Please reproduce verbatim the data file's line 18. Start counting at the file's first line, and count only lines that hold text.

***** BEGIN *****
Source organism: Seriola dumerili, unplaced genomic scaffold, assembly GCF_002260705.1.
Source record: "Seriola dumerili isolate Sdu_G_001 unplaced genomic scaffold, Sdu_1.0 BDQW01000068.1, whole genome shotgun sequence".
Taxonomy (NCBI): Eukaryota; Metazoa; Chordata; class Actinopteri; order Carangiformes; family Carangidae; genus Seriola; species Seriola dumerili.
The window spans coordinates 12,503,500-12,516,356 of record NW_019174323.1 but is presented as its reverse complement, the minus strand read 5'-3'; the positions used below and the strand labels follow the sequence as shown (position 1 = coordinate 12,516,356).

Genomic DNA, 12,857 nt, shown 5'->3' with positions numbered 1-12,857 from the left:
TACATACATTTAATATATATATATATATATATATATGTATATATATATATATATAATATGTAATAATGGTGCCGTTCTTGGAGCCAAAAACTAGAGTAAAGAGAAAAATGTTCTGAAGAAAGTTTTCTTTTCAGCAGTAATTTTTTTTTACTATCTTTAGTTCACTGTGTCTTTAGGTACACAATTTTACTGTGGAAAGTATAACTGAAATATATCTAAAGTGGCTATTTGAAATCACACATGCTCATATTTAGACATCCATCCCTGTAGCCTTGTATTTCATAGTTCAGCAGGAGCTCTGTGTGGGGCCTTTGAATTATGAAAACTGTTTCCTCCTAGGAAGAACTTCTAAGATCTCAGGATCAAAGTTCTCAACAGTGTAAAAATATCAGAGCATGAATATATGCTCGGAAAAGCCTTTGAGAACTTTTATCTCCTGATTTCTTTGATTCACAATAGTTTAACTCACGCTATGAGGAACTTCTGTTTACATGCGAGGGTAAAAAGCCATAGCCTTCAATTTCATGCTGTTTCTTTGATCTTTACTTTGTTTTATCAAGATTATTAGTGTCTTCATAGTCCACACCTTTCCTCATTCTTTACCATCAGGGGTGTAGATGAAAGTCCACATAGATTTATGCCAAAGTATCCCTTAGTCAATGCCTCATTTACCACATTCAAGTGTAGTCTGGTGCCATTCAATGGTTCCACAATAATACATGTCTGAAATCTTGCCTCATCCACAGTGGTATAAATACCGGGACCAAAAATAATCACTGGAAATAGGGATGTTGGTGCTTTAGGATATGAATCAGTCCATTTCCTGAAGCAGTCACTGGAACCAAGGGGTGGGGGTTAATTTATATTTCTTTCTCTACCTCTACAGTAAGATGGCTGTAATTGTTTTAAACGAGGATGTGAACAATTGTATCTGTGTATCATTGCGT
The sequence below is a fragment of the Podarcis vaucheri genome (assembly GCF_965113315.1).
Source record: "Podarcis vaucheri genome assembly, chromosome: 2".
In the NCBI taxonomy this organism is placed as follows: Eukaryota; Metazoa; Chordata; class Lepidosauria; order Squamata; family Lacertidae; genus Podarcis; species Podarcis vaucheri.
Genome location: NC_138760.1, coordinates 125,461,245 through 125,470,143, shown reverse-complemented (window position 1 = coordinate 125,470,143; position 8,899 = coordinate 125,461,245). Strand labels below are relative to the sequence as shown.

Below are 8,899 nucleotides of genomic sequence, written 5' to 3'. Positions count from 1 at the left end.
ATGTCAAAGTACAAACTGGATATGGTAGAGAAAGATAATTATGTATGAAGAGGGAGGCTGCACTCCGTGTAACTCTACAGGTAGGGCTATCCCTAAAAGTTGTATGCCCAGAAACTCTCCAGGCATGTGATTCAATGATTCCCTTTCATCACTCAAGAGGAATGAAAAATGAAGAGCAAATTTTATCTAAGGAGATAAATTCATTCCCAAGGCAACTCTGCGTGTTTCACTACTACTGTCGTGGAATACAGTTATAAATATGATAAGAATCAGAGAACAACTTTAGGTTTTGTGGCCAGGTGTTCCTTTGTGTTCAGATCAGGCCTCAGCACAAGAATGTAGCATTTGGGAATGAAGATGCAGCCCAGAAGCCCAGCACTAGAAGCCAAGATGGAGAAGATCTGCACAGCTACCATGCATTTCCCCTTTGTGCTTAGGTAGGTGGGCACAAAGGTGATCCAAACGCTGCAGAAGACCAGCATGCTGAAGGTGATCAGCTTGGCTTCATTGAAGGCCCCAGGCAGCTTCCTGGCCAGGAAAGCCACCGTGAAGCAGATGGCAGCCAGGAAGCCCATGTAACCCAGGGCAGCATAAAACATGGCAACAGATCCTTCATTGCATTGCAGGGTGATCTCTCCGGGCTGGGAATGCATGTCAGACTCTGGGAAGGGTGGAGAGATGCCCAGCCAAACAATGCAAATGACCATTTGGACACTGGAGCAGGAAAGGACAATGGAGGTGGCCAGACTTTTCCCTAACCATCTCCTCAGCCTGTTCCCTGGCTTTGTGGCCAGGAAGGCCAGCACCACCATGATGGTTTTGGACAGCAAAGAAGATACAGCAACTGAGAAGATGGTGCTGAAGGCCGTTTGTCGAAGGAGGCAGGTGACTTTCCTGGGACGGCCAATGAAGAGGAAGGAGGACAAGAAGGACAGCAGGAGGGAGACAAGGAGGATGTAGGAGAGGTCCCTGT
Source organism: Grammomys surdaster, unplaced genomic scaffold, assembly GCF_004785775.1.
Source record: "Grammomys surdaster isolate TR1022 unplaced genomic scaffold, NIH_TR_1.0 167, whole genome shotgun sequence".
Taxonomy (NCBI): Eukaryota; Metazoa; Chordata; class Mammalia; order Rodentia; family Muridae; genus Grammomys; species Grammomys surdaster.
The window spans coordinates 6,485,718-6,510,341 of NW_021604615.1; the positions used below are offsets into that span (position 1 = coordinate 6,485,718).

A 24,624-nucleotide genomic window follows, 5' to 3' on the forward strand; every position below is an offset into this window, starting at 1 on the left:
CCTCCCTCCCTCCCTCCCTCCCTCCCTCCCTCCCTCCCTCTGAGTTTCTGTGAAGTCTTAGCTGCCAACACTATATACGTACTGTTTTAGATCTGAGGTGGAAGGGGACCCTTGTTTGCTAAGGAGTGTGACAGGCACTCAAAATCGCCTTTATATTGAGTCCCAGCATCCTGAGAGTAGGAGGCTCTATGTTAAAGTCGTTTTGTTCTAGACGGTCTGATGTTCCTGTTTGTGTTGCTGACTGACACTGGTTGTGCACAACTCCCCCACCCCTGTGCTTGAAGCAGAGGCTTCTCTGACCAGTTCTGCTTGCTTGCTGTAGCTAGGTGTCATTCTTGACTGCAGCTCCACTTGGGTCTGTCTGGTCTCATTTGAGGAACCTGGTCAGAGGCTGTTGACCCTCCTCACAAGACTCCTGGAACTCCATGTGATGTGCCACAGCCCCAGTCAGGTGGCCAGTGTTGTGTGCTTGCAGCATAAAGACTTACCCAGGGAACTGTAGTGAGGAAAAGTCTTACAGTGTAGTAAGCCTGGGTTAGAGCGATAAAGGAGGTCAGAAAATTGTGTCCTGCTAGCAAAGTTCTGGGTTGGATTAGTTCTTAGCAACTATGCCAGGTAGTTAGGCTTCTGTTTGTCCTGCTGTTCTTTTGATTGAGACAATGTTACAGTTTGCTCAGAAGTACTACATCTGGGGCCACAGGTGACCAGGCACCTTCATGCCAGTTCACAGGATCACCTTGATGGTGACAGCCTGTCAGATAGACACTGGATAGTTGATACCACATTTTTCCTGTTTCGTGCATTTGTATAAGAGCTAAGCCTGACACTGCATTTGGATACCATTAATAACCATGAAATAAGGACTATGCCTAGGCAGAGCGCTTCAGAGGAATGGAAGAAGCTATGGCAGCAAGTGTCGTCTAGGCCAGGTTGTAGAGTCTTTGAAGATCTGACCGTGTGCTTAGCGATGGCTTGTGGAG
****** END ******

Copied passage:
CCTCCCTCCCTCCCTCCCTCCCTCCCTCCCTCCCTCCCTCTGAGTTTCTGTGAAGTCTTAGCTGCCAACACTATATACGTACTGTTTTAGATCTGAGGTGGAAGGGGACCCTTGTTTGCTAAGGAGTGTGACAGGCACTCAAAATCGCCTTTATATTGAGTCCCAGCATCCTGAGAGTAGGAGGCTCTATGTTAAAGTCGTTTTGTTCTAGACGGTCTGATGTTCCTGTTTGTGTTGCTGACTGACACTGGTTGTGCACAACTCCCCCACCCCTGTGCTTGAAGCAGAGGCTTCTCTGACCAGTTCTGCTTGCTTGCTGTAGCTAGGTGTCATTCTTGACTGCAGCTCCACTTGGGTCTGTCTGGTCTCATTTGAGGAACCTGGTCAGAGGCTGTTGACCCTCCTCACAAGACTCCTGGAACTCCATGTGATGTGCCACAGCCCCAGTCAGGTGGCCAGTGTTGTGTGCTTGCAGCATAAAGACTTACCCAGGGAACTGTAGTGAGGAAAAGTCTTACAGTGTAGTAAGCCTGGGTTAGAGCGATAAAGGAGGTCAGAAAATTGTGTCCTGCTAGCAAAGTTCTGGGTTGGATTAGTTCTTAGCAACTATGCCAGGTAGTTAGGCTTCTGTTTGTCCTGCTGTTCTTTTGATTGAGACAATGTTACAGTTTGCTCAGAAGTACTACATCTGGGGCCACAGGTGACCAGGCACCTTCATGCCAGTTCACAGGATCACCTTGATGGTGACAGCCTGTCAGATAGACACTGGATAGTTGATACCACATTTTTCCTGTTTCGTGCATTTGTATAAGAGCTAAGCCTGACACTGCATTTGGATACCATTAATAACCATGAAATAAGGACTATGCCTAGGCAGAGCGCTTCAGAGGAATGGAAGAAGCTATGGCAGCAAGTGTCGTCTAGGCCAGGTTGTAGAGTCTTTGAAGATCTGACCGTGTGCTTAGCGATGGCTTGTGGAG